tee oversees the distribution of funds to
student groups. Last year BPC spent
roughly $35,000, but this budget allo-
cates $56,000 to the committee.
MSA receives most of its funding
from student fees. A $2.69 charge is
added to each student's semester tuition
bill to support the student government.
While the proposed budget contains
increases in areas such as students'
rights, the environment, and MSA elec-
tions, other major expenditures of pre-
vious years have been cut.
Perhaps most significant is the re-
duction in funding for the Ann Arbor

... The proposal includes a
large Increase In funding
for student groups.
Tenants' Union (AATU). While
nearly $33,000 was allocated last year,
only $2,320 has been set aside for
AATU for the upcoming months.
MSA officials argue, among other
things, that the tenants' union pro-
vides redundant services already
available to students through Student
Legal Services.
In addition, nearly $2,000 less
will be spenton internal MSA opera-
tions expenses.
The proposed budget includes
more than $25,000 in spending for
the assembly to maintain member-
ship in the Michigan Collegiate Coa-
lition.
This expenditure is mandated by
a student referendum passed during
last winter's elections.
The proposal will be discussed
Tuesday night at the assembly's first
meeting.

AATU's funds. The city provides a
$4,000 contract that allows the organi-
zation to provide help to low-income
renters. Nonetheless, Maurer said los-
ing MSA funding will be the death
knell.
Greenberg will propose his budget
on Sept. 14, and said he fully expects to
meet resistance from some MSA mem-
bers. He added that he does expect his

proposal to pass an assembly vote.
Some MSA members have voiced
opposition to the budget proposal.
Andrew Wilke, an MSA representa-
tive from the Law School, said he will
attempt to stop Greenberg from elimi-
nating the funding.
"AATU is one of the few things that
MSA does that has tangible results," he
said.

Researchers at 'U' Medical School close to
finding genetic cure for muscular dystrophy

By SOMA GUPTA
DAILY STAFF REPORTER
Researchers from the University
School of Medicine may be close to
discovering a cure for Duchennes
Muscular Dystrophy (DMD).
Reports in the Aug. 19 issue of
Nature magazine, indicate that the
researchers have successfully used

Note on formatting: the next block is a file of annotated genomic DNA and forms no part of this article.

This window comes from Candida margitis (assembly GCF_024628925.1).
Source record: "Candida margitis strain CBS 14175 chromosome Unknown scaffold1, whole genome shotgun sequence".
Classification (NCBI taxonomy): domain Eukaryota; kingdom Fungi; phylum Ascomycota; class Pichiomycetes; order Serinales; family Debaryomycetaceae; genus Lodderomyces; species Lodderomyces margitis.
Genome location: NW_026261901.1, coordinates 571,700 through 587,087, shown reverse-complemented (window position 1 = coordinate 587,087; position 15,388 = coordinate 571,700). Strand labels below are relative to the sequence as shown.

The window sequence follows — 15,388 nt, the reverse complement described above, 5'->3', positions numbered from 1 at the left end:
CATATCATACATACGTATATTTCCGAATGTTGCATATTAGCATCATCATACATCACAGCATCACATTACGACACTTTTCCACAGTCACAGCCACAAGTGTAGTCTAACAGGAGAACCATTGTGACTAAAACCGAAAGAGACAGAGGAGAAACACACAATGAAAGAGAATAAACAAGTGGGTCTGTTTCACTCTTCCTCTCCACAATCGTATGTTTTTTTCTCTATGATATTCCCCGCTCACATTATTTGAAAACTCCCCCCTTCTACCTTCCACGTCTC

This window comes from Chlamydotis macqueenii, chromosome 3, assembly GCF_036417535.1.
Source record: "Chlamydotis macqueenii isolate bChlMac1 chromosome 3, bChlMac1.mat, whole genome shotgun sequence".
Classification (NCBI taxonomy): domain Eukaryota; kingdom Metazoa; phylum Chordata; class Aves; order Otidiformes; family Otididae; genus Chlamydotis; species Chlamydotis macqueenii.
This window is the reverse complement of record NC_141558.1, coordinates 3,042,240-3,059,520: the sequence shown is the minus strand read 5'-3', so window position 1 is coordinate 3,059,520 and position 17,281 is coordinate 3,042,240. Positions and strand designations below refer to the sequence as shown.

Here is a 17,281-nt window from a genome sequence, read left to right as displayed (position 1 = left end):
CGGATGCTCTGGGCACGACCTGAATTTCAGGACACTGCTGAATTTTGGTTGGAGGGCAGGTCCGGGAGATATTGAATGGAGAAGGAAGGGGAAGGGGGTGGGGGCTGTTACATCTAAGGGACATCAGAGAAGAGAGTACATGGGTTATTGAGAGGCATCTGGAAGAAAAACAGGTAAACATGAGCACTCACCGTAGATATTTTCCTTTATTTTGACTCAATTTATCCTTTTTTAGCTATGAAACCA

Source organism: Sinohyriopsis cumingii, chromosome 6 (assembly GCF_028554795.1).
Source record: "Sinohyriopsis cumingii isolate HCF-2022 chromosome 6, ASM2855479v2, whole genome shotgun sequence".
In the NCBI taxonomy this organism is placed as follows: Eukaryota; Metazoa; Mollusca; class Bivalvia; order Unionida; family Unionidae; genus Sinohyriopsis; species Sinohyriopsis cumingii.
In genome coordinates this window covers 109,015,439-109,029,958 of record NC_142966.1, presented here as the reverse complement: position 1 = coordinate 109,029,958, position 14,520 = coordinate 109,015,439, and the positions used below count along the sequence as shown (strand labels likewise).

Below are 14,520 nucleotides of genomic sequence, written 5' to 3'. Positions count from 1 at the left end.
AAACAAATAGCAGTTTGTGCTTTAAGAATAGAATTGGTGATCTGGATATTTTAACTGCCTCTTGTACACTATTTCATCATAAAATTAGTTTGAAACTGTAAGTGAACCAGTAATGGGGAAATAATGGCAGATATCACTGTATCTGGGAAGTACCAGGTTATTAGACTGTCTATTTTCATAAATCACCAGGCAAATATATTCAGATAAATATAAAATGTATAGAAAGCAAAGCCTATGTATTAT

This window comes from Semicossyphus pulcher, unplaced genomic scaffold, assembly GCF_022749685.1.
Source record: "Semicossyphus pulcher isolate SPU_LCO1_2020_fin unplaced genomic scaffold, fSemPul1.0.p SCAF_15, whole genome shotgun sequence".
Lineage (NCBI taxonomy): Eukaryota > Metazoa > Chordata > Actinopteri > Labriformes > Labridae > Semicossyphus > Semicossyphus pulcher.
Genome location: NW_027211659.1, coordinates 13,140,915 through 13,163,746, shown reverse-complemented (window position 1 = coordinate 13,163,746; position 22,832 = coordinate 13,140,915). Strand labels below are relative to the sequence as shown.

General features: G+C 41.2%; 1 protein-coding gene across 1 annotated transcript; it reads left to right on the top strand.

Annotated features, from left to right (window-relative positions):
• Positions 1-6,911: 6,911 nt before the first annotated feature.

gene therapy to cure DMD in mice.
DMD results from defects in the
dystrophingene.Researchersinserted
a corrected copy of this gene into the
embryos of mice with muscular dys-
trophy.Instead of developing the dis-
easeas theynormally would, themice
remained disease free.
'We have clearly shown that if you

can get the gene into the muscle you can
cure the disease," said team leader Jef-
frey Chamberlain in a press release.
DMD is responsible for almost half
of all cases of muscular dystrophy and
is one of the most common genetic
diseases. This type of muscular dystro-
phy is the most common childhood
form.
According to Chamberlain, the
groundbreaking results of the study
prove that gene therapy offers the best
hope of halting the progression of DMD
and Beckermusculardystrophy, amilder
form of the disorder, in humans.
'This demonstrates for the first time
that it is possible to cure the disease,"
Chamberlain said. "If you can find an

effective way to get the gene into hu-
mans, and you can control it properly,
then you may have a cure. In this study
we found a way to control the gene once
its in the muscle; now we need to find a
way to deliver it," Chamberlain said.
However, Chamberlain warned that
animal experimentation can be mis-
leading.
"The way we did the experiment
withmicecannotbedonewithhumans
because of the damage to the embryo
that can result," Chamberlain said.
Chamberlain speculates thatthe best
way to deliver a gene safely and effec-
tively into humans may be to insert it
into an adenovirus-similar to one that
causes the common cold.

And although the research is geared
towards treatment of DMD and Becker
muscular dystrophy, it will have impli-
cations for treatments of all kinds of
muscular dystrophy.
"I think the techniques that will come
outof this-particularly what we learn
about how to get this gene into humans
- will be applicable to any muscular
dystrophy, " Chamberlain said.
This research seems to have had
considerable affect on fundraising for
muscular dystrophy as well.
Last week's Jerry Lewis Telethon,
which serves as a benefit for muscular
dystrophy, reported an increase in do-
nations from last year.
"I think the recent success in re-
search was part of what got people
interested in donating so we gave the
research a particularly high profile on
the telethon," Muscular Dystrophy As-
sociation member Jim Brown said.

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Student groups
U Rudolf Steiner Institute of the
Great Lakes Area, Acting group;
1923 Geddes Ave., 7:30 p.m.

Events Q ArtMuseumExibitions, Picasso;
Q Hillel Open House, Meet grads, WilliamScharf;Antiquitiesfrom
young professionals, and Hillel the Kelsey Museum; From
staff, 1429 Hill St., 8:30 p.m. Mother Earth: Pueblo Pottery,
523 S. State St., 10 a.m.- 5 p.m.